Sewing Academy Provides Training for Growing Fashion Industry: Mayor Dean to cut ribbon on new center Wednesday

Posted 08/29/2015

Nashville Mayor Karl Dean will cut the ribbon on Wednesday to open Catholic Charities of Tennessee's Sewing Training Academy, a new initiative designed to provide skilled employees for Nashville's growing apparel manufacturing industry.

The Academy is the result of a unique collaboration between Catholic Charities, the Nashville Fashion Alliance (NFA), and Omega Apparel Inc., a local manufacturer. First dreamed of late last year, the Sewing Training Academy is viewed as a key component to the success of Nashville's burgeoning fashion scene.

"The Sewing Training Academy is a wonderful example of a public/private partnership that will prepare Middle Tennesseans for skilled, well-paying jobs supporting the local growing creative economy," said Bill Sinclair, executive director of Catholic Charities.

The Frist Foundation, the Memorial Foundation, and other benefactors provided critically needed start-up funding for the Academy.

"This program will provide the necessary skilled workforce for our apparel community to grow and thrive. High quality commercial sewers are an important part of the creative process for emerging fashion brands," added, Van Tucker, Nashville Fashion Alliance CEO.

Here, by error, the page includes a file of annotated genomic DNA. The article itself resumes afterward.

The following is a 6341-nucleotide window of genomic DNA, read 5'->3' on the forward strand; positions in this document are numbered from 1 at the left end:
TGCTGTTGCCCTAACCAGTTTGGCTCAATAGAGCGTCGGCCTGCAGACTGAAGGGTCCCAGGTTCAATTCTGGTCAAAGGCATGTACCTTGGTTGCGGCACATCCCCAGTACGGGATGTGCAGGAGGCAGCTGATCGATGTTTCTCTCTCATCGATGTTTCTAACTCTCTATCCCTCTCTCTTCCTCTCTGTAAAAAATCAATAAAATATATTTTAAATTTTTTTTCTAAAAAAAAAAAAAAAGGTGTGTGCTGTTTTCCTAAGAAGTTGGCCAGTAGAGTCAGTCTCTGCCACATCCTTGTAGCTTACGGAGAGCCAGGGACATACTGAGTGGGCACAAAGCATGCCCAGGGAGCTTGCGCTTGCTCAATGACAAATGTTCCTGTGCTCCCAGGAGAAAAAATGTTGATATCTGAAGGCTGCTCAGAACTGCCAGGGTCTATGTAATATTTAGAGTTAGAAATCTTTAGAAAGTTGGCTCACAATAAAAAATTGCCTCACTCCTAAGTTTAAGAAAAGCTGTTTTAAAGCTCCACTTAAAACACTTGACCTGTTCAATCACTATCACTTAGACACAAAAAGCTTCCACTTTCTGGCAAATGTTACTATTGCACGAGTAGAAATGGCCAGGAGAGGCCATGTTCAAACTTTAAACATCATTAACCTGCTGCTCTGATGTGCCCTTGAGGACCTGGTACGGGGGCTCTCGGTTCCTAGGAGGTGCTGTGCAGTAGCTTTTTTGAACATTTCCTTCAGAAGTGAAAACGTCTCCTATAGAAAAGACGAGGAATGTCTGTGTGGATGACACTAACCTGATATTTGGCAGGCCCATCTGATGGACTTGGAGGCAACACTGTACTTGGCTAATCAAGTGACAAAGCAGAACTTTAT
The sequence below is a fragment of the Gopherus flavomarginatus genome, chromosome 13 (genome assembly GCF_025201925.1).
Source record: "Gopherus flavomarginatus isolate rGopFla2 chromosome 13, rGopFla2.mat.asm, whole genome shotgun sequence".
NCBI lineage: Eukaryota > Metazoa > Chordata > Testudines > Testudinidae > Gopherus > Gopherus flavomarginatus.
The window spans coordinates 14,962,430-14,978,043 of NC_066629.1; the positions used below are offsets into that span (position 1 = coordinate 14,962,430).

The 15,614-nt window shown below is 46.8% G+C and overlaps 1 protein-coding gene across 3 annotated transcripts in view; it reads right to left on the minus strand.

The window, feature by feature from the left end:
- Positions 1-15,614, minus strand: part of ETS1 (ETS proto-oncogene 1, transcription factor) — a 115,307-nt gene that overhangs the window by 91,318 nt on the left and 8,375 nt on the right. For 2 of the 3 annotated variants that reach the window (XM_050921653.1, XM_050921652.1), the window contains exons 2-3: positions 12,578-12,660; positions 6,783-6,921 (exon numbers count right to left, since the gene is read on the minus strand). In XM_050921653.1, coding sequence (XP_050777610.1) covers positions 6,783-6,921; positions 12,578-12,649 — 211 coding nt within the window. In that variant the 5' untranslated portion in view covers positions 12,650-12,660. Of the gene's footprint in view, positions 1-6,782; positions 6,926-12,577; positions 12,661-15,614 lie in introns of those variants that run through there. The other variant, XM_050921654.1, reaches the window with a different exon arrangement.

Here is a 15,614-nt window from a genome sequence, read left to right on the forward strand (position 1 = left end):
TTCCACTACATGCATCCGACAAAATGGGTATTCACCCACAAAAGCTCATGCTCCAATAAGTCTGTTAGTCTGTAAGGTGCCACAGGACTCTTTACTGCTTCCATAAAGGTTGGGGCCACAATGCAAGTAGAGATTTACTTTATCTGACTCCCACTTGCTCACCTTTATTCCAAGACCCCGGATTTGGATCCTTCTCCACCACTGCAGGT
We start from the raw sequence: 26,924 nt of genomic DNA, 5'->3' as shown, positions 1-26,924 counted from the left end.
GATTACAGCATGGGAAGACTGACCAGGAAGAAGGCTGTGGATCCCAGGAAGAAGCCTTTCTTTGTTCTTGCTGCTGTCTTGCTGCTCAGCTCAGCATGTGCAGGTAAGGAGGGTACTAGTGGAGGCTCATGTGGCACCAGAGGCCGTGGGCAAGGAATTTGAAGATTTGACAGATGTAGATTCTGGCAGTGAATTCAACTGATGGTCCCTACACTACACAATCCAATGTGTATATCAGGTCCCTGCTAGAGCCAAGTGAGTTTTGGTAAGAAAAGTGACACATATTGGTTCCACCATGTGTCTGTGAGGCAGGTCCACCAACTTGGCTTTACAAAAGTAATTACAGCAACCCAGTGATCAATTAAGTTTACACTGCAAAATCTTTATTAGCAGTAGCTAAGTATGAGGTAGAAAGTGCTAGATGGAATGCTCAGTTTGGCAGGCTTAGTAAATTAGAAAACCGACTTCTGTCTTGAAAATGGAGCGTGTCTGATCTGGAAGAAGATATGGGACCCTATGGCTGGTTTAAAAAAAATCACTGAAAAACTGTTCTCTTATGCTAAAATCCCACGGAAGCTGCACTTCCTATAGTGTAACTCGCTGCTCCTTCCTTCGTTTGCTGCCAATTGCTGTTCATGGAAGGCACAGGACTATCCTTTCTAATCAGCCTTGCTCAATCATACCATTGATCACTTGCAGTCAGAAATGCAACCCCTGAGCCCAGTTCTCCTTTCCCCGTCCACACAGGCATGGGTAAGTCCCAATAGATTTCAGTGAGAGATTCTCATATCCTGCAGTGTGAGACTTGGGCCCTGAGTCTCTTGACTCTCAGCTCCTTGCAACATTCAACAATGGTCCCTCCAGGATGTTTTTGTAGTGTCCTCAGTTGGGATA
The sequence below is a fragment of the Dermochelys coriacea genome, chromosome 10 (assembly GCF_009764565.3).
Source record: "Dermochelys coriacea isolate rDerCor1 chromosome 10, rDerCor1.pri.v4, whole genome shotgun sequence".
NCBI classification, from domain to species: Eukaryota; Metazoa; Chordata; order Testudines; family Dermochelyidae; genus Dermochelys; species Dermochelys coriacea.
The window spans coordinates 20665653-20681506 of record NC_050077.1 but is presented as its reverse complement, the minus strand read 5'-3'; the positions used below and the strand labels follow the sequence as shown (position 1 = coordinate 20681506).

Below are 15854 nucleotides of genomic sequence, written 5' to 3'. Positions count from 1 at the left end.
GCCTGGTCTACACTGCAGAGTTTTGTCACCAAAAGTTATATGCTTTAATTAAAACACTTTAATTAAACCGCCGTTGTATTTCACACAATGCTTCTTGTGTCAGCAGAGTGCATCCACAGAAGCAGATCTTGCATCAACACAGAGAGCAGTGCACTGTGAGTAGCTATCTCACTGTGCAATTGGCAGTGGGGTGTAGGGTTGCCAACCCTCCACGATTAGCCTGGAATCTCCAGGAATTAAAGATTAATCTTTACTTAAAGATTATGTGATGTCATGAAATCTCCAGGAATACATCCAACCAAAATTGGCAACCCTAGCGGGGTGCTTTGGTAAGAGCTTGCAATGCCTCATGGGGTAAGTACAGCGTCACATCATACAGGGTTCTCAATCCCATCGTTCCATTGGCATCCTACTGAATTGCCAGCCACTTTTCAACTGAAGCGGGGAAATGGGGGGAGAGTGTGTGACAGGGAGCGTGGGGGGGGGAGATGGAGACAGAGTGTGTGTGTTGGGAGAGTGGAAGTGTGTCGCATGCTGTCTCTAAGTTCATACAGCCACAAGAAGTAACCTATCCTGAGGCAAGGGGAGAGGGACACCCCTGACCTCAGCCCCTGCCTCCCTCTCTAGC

"I am ready to put the graduates to work!" continued Dean Wegner, Omega Apparel's president/CEO. "Within 5 years, this initiative could easily add 1000 new jobs to the local economy."

The new Sewing Training Academy, located at Catholic Charities' Job Training Center at 1210 Davidson Street in East Nashville, currently houses 10 sewing machine stations for training.

"We are seeking students with a desire to learn sewing as a professional trade in order to gain employment in apparel manufacturing after course completion," explained Trishawna Quincy, an experienced clothing designer herself and the Academy's coordinator and instructor.

Three-week courses will be offered at each of three levels: beginner, intermediate, and advanced. Classes are held Monday-Friday from 9 a.m. - 12 noon at the Job Training Center. Ten students are admitted per class. The first beginner session begins on August 31; other levels will follow.

"We are so excited about our partnership with NFA and Omega Apparel," said Megan Stack director of Catholic Charities' Family Assistance and Community Employment department which oversees the Academy.

"It is providing us with a truly unique opportunity to serve this growing Nashville industry while providing job opportunities for many Nashvillians, including a number of our immigrant and refugee population, which will allow them to achieve self-sufficiency through employment."

The Ribbon Cutting for the new Academy is Wednesday, Sept. 2, at 1210 Davidson Street. Mayor Dean, representatives of Catholic Charities, NFA and Omega, as well as other community members will be present for the Ceremony at 10 a.m.

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